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Invoking The 25th Amendment Is Constitutional — And Democrats’ Best Hope

Neither spin nor conspiracy theories can alter what the world saw during the debate: Biden’s mental incapacity.


The Democrats’ public struggle session over what to do with the problem of Joe Biden must end. They know, we know, and, most terrifyingly, America’s enemies know that our commander-in-chief is mentally incompetent. As such, the answer is clear, and the Constitution provides it: Joe Biden must be removed from office and the vice president sworn in as president.

The only (proper) question for Biden and his party is whether the removal will be voluntary, under Section 3 of the 25th Amendment, or forced, under Section 4. Will Biden transmit “his written declaration that he is unable to discharge the powers and duties of his office” to Congress? Or will the vice president and a majority of the Cabinet inform Congress of President Biden’s incapacity and remove him from office?

A day or two to decide is reasonable. A week stretches the bounds. But we are now at the point where the inaction by Vice President Kamala Harris and Biden’s Cabinet constitutes a violation of their oath of office. They solemnly swore they would “bear true faith and allegiance” to the Constitution and that they would “faithfully discharge the duties of the office.” That oath mandates they provide Congress “their written declaration that the President is unable to discharge the powers and duties of his office…”

There is no wiggle room. No “wait and see” if the president can convince the public he is fit for office, whether by choreographed appearances or edited prime-time interviews. Neither spin nor conspiracy theories can alter what the world saw during the debate: Biden’s mental incapacity.

Whether caused by age, dementia, or Alzheimer’s matters not. The president of the United States cannot discharge his duties if he lacks lucidity for even a fraction of the day. The commander-in-chief must be able to command the executive branch 24-7.

Any counter is political and constitutionally unsound.

Yes, Biden has a horde of helpers who can — and likely have — made decisions on his behalf. But our Constitution established a “unitary executive,” with the president individually and solely vested with the authority to command the executive branch. And the Constitution dictates what happens when that individual, here Biden, is unable to discharge his duties.

Removing Biden from office is politically fraught, however, because he is also the Democrat’s presidential candidate. In fact, some Democrats seem concerned only about removing Biden from the ballot and not the presidency, oblivious to the paradox they are promoting: that Joe Biden isn’t competent to run for reelection but is competent to run the country.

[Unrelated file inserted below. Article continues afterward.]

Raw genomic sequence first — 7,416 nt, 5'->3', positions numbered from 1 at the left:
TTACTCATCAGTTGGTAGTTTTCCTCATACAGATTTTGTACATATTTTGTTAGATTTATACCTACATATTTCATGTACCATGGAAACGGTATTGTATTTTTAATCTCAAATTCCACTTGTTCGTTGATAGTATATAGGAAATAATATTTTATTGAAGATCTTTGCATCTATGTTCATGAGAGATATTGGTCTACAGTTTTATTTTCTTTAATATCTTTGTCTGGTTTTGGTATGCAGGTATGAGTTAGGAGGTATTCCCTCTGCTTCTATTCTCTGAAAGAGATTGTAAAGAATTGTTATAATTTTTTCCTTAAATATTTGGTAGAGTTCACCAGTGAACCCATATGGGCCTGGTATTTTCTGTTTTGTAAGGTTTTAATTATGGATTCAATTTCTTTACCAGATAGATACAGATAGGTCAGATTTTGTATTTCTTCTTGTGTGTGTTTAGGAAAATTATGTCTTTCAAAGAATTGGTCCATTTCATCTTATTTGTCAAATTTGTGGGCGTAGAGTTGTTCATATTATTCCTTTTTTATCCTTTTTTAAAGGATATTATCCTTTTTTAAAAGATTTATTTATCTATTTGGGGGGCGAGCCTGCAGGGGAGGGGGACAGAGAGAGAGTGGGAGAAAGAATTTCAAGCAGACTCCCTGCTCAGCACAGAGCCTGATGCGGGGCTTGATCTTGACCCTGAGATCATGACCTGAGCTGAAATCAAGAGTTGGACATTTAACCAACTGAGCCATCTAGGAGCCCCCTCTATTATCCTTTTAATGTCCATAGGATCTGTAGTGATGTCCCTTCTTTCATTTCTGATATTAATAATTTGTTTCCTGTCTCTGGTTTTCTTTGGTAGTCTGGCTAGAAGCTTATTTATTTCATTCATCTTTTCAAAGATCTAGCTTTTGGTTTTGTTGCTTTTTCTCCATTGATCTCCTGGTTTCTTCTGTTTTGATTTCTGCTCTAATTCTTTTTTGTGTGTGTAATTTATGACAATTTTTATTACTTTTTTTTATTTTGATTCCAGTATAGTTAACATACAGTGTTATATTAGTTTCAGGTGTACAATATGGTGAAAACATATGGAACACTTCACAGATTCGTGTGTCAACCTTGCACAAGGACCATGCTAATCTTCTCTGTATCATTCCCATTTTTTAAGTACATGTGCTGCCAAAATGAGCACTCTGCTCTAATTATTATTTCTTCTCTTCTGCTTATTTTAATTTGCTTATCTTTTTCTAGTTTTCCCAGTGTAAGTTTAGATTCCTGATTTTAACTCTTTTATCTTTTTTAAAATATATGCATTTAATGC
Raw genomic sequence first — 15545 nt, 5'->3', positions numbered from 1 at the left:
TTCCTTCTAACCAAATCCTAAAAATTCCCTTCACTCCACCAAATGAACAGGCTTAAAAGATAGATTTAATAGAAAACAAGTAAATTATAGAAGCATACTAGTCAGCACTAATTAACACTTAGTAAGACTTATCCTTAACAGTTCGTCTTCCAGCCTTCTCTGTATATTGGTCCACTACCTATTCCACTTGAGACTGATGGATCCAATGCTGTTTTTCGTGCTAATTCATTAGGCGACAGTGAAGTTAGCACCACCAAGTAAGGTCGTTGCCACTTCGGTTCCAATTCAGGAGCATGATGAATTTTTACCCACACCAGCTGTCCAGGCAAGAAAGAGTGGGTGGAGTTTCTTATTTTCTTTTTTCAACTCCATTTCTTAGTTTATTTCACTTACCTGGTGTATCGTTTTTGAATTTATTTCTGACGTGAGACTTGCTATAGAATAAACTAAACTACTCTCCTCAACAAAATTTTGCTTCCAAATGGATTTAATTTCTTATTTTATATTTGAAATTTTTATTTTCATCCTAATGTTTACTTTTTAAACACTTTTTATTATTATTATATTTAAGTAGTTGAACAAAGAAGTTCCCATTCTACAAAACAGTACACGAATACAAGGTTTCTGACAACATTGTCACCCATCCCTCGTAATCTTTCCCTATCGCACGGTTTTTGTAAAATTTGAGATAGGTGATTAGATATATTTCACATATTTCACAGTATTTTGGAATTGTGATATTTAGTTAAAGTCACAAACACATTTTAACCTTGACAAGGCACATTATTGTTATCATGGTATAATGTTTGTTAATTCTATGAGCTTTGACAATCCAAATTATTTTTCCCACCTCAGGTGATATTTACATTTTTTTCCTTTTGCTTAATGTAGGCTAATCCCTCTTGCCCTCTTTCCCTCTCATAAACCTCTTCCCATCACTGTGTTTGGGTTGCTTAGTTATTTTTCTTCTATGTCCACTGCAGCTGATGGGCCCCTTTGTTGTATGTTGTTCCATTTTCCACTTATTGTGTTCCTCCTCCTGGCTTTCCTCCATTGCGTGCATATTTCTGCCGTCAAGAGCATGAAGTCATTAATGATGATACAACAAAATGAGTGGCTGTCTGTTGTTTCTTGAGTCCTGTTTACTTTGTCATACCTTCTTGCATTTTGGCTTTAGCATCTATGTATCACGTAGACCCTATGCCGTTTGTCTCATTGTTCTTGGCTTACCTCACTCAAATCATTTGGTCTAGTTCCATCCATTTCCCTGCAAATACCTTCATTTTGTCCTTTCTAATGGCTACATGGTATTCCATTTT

With only four months until the general election, Democrats have no good option — but they do have one constitutional one. Ironically, the constitutional option is likely also the best choice, politically speaking. 

By promptly removing Biden from office, Democrats can enter their convention with a sitting president, Kamala Harris, to replace Biden on the ballot. They can then spend the next month and a half focused on a new candidate instead of debating whether to replace Biden at the convention — while attempting to avoid another public display of incapacity.

Replacing Biden at the convention would also prove devastating to Democrats’ “saving Democracy” cry because it would disregard the party’s primary voters without justification. Democrats could also work to quietly quash any in-fighting over Harris’ selection during that time, while rallying party faithful to the ticket by promising an attractive vice-presidential candidate.

This approach would also be the worst option for Republicans. While a President Harris might seem a less formidable opponent, now that the populace knows Biden is incompetent, he would be the easiest Democrat to defeat come November, mentally and policy-wise. That might prompt some congressional Republicans to remain silent, rather than demand Vice President Harris and Biden’s Cabinet deliver a declaration of incapacity. But they too took an oath to “bear true faith and allegiance” to the Constitution and “faithfully discharge the duties of the office.”

So while the schadenfreude Republicans are currently enjoying is understandable — given that just two weeks ago the press accused those highlighting Joe Biden’s incompetence as peddling a “cheap fake” — our country and Constitution must come first.

Of course, that doesn’t mean Republicans would be without grounds to attack a presidential candidate Harris. Beyond her bungling of everything she touched as vice president, Harris would be forced to defend her delay in seeking Biden’s removal from office — for while the public at large only recently saw Biden’s incompetence, The Federalist and others have been highlighting it for years. And as Biden’s vice president, Harris clearly knew he lacked the capacity to serve as commander-in-chief long ago. Yet she, like the other members of the administration, only acted once they realized they could no longer hide the truth from voters.

Harris’ continued defense of Biden will only cement this reality in voters’ minds, as will her ongoing inaction as she waits out Biden and his family’s efforts to rehabilitate the president’s image. The Democrat Party will likewise find itself tarred for years by its efforts to prop up Joe Biden.

That doesn’t mean they won’t win the 2024 presidential election though. And Republicans would be foolish to think the Democrat’s current implosion will prevent party loyalists and activists from getting ballots into the box — even if they don’t yet know the candidate for whom they will be collecting votes.

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